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Kampala, Uganda

Today the Center for health human rights and Development filed a complaint jointly with Dr. Diana Stella Nasike with the Uganda Medical and Dental Practitioners Council (UMDPC) to challenge the poor working environments and conditions in which many of our health workers are subjected to.

Prior to November 6th 2015, Dr. Diana Stella Nasike had raised concerns with the human resource department at the International Medical Centre Clinic in Kololo where she works in a poorly ventilated room where she had to attend to patients. This is Consultation Room 2 at the International Medical Center (IMC), Upper Kololo Terrace which has no window but just a small hatch sized opening. Dr. Diana works a 12 hour day shift and at least 180 hours a week! Her patients’ are mostly people with respiratory infections, coughs and colds. Being the health worker, she notified the administration and management of IMC that poor ventilation was a risk to her health as patients cough in her face from time to time. Indeed a few months later she was diagnosed with tuberculosis and had to continue work while undergoing treatment. As though that’s not enough, the treatment room at IMC Kololo provides no privacy at all for patients who are being attended to. Anyone can walk in, watch and or listen in while a health worker is attending to a patient.

The management of IMC Clinics –an affiliation of the International Medical Group has however made no effort to rectify the situation even after several letters from CEHURD were written to their office to desist from abusing their employees’ rights to work in a clean and healthy environment.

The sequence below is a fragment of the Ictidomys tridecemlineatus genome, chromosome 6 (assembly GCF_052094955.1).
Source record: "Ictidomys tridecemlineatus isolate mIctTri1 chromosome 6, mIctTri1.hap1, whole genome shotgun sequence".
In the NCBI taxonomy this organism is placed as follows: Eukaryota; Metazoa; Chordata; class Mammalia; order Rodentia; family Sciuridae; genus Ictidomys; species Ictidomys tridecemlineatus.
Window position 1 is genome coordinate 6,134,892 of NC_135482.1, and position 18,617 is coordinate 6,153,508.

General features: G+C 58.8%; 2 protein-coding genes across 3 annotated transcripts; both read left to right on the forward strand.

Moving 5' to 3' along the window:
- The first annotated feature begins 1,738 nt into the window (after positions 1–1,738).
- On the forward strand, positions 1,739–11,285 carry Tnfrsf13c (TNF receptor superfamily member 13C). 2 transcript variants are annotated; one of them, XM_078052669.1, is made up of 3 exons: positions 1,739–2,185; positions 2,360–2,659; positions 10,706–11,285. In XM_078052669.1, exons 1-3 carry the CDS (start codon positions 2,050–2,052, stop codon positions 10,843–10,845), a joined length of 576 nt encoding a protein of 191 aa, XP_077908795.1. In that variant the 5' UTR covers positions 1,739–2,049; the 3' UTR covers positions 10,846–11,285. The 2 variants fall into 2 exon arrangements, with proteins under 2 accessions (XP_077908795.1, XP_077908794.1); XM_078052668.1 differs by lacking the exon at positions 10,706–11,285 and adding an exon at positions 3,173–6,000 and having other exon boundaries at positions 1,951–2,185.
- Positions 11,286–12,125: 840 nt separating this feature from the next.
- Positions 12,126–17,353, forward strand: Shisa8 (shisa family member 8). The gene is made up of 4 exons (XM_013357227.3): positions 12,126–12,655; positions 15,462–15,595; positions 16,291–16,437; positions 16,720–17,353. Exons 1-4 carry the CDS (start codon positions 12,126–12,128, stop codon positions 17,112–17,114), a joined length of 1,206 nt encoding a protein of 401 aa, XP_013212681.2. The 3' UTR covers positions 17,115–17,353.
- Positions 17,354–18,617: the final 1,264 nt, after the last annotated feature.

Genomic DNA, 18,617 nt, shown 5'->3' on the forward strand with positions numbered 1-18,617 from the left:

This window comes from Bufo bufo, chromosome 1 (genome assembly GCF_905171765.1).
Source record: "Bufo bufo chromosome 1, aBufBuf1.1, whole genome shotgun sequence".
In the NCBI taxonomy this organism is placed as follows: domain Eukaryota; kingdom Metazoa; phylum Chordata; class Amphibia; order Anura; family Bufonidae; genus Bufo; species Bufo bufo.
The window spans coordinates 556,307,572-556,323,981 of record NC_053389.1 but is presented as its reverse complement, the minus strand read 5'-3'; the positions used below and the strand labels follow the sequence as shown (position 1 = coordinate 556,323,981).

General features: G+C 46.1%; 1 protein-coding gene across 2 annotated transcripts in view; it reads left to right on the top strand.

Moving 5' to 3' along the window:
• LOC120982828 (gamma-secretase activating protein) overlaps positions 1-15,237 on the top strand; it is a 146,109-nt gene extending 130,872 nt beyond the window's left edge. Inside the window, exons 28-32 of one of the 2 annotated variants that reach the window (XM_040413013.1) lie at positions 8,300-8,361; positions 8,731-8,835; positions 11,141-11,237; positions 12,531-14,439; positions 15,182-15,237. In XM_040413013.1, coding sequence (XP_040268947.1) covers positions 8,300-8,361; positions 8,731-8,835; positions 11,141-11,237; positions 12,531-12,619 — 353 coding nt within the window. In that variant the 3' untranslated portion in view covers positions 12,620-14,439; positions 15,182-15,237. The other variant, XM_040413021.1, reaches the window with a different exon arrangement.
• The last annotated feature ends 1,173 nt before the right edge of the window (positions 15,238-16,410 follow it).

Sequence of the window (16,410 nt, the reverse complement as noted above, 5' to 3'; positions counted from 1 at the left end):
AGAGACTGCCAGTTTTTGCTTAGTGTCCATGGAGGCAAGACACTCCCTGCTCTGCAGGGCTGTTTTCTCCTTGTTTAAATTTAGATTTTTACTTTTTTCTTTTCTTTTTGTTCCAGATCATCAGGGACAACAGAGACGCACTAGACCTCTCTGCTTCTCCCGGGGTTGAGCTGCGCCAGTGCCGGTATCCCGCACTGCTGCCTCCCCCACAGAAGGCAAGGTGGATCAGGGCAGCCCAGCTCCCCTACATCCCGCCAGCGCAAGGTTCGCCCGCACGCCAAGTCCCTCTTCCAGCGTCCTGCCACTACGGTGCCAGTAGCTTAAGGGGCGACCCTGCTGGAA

“TO DO NO HARM- that is a clause in the Hippocrates’ Oath that we take as doctors. That is a vital clause that should govern both our personal and institutional medical practice. A medical doctor or medical institution that does not uphold this becomes a danger to themselves and to the very people they serve.”Dr. Diana Stella Nasike notes in her statement to the Uganda Medical and Dental Practitioner’s Council.

All Ugandans have rights to privacy of information –this is re-echoed in our 1995 Constitution, the Ministry of Health Patients Charter, the Medical Code of Professional Ethics and a guaranteed right to a clean and healthy environment.  Uganda’s parliament has guaranteed that occupational health and safety is underscored in our domestic laws through enactment of the Occupational Safety and Health Act, of 2006. IMC’s deliberate disregard to employees’ rights and patients’ rights to privacy while they access services in their facilities is in utter violation of these obligations.

“It is our appeal to the Uganda Medical and Dental Practitioners’ Council to suspend all health services to patients at the International Medical Centre located on Plot 51A, Upper Kololo Terrace until these complaints are addressed by the management of IMC. All employers ought to understand that it is a constitutional obligation for all persons, health facilities, and government, to respect, uphold and promote human rights of individuals including patients and health workers in private practice.” notes Ms. Primah Kwagala –Program Manager Strategic Litigation at the Centre for Health, Human Rights & Development (CEHURD).

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